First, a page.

Months before the Google Nexus 8 release date this 2014, NVIDIA has issued the technical details surrounding the 64-bit Tegra K1 processing chip that is rumoured to power the supposedly HTC-built stock Android tablet.
NVIDIA calls the dual-core chip, codenamed Denver, as really the first 64-bit ARM-based application processor designed for Android mobile devices. The chipmaker is upbeat that the latest Tegra K1 incarnation will "completely outpace other ARM-based mobile processors."
Yet really the most exciting component of NVIDIA's Project Denver is the benefits it will bring to mobile devices, particularly the Nexus 8 that likely will first show off the chip's impressive processing prowess.
Below are three of the killer features to expect from a Nexus 8 that runs on the 64-bit Tegra K1, which NVIDIA said is fully-optimised with Android L:
Top-tier graphic engine
Denver is a huge step up from the 32-bit Tegra K1 that garnered praises from experts so the boosted chip will surely make for an immersive mobile device experience whether the rendition on hand is gaming, media playback or Web browsing.
The chip is the right fit for the Nexus 8, which according to numerous reports will showcase in an 8.9-inch screen that beams out at 2560 x 1600 display resolution.
The Nexus 8 on 64-bit Tegra K1 is strong and speedy thanks to the Dynamic Code Optimisation NVIDIA said optimises processing execution by bypassing application routines, which in turn speeds up the whole computing task for end-users.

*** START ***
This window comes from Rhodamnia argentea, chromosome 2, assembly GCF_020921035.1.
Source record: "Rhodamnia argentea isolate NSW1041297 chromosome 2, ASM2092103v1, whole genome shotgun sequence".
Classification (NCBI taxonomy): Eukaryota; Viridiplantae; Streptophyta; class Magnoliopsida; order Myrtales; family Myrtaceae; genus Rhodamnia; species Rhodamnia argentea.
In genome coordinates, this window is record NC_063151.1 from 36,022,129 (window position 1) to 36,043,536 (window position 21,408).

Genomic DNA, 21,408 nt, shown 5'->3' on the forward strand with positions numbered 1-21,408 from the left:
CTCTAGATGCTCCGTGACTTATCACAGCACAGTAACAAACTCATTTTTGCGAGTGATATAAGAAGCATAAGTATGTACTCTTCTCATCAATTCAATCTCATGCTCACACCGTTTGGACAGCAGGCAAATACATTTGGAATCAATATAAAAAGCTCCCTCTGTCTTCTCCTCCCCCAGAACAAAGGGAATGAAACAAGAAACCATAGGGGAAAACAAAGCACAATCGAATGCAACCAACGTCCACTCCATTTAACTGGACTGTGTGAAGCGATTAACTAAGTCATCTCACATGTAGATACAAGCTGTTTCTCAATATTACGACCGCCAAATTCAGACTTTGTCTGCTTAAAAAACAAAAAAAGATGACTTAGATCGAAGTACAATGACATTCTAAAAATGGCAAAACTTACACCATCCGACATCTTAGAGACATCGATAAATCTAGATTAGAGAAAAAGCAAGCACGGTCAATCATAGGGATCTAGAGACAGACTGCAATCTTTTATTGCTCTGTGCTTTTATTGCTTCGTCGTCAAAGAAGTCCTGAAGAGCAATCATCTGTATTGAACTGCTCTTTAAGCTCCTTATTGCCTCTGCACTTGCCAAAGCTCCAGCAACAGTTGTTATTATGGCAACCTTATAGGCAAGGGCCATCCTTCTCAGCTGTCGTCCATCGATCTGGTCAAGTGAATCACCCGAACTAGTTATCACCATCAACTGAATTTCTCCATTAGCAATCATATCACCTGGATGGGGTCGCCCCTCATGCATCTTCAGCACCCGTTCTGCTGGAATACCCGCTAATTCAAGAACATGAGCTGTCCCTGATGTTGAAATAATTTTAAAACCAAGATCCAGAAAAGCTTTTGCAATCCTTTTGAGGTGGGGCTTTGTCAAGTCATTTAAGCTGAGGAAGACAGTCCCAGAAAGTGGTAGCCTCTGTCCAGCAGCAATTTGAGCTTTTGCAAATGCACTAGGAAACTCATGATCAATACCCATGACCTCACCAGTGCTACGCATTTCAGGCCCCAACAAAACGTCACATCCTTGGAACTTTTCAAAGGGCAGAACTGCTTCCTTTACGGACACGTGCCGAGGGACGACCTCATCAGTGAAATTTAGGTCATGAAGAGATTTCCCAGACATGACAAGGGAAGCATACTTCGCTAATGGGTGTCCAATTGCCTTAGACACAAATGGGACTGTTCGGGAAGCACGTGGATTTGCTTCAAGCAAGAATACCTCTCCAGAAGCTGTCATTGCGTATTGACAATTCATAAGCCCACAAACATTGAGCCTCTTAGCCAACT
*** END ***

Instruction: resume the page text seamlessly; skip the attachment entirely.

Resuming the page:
Despite being a dual-core set up, Denver, according to NVIDIA, "can attain significantly higher performance than existing four- to eight-core mobile CPUs on most mobile workloads.
So like a regular PC, the Nexus 8 on 64-bit Tegra 1 can easily deal with multitasking scenarios, rendering the tablet a workhorse at multiple fronts.
Longer lasting device battery
For a device that packs equal CPU and GPU muscles, one serious concern about the Nexus 8 is battery endurance in a single charge. But with Denver on board, longer operating hours are assured due to the chip's "new low latency power-state transitions," that works wonder with the Dynamic Code Optimisation and 7-way Superscalar Design.
The end-result, NVIDIA said, is "significantly reduced power consumption," while keeping with the promise of delivering PC-like performance for most Android-based applications.
As replacement for the Nexus 7, the Nexus 8 release date is likely set between October and November 2014 though Google's rumoured partnership with HTC for the project could lead to a Nexus 9 rename.